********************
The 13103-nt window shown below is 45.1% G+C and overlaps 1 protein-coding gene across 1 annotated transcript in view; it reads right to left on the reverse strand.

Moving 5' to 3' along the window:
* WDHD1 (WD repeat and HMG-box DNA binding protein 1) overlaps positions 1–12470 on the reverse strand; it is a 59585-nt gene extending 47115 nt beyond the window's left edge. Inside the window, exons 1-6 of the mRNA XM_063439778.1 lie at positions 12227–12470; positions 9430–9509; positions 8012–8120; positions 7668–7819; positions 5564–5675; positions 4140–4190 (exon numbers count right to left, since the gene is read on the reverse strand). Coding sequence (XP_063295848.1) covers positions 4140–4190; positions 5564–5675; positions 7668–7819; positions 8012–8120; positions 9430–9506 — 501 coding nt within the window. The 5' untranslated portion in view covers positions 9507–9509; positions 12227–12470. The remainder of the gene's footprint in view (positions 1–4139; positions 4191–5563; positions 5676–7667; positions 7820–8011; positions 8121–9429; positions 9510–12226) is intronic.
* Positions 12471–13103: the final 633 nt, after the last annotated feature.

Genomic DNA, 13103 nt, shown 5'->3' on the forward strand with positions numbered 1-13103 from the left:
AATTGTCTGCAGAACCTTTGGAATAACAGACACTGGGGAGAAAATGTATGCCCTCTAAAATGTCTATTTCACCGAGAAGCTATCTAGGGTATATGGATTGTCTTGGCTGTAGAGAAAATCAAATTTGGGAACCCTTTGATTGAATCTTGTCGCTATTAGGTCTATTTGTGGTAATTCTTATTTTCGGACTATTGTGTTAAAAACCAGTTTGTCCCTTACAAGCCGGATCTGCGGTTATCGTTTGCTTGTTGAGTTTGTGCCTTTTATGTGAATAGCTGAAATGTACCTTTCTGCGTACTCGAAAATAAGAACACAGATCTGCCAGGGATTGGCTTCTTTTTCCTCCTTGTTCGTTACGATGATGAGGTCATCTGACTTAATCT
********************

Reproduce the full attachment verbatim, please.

The 13103-nt window shown below is 45.1% G+C and overlaps 1 protein-coding gene across 1 annotated transcript in view; it reads right to left on the reverse strand.

Moving 5' to 3' along the window:
* WDHD1 (WD repeat and HMG-box DNA binding protein 1) overlaps positions 1–12470 on the reverse strand; it is a 59585-nt gene extending 47115 nt beyond the window's left edge. Inside the window, exons 1-6 of the mRNA XM_063439778.1 lie at positions 12227–12470; positions 9430–9509; positions 8012–8120; positions 7668–7819; positions 5564–5675; positions 4140–4190 (exon numbers count right to left, since the gene is read on the reverse strand). Coding sequence (XP_063295848.1) covers positions 4140–4190; positions 5564–5675; positions 7668–7819; positions 8012–8120; positions 9430–9506 — 501 coding nt within the window. The 5' untranslated portion in view covers positions 9507–9509; positions 12227–12470. The remainder of the gene's footprint in view (positions 1–4139; positions 4191–5563; positions 5676–7667; positions 7820–8011; positions 8121–9429; positions 9510–12226) is intronic.
* Positions 12471–13103: the final 633 nt, after the last annotated feature.

Genomic DNA, 13103 nt, shown 5'->3' on the forward strand with positions numbered 1-13103 from the left:
AATTGTCTGCAGAACCTTTGGAATAACAGACACTGGGGAGAAAATGTATGCCCTCTAAAATGTCTATTTCACCGAGAAGCTATCTAGGGTATATGGATTGTCTTGGCTGTAGAGAAAATCAAATTTGGGAACCCTTTGATTGAATCTTGTCGCTATTAGGTCTATTTGTGGTAATTCTTATTTTCGGACTATTGTGTTAAAAACCAGTTTGTCCCTTACAAGCCGGATCTGCGGTTATCGTTTGCTTGTTGAGTTTGTGCCTTTTATGTGAATAGCTGAAATGTACCTTTCTGCGTACTCGAAAATAAGAACACAGATCTGCCAGGGATTGGCTTCTTTTTCCTCCTTGTTCGTTACGATGATGAGGTCATCTGACTTAATCT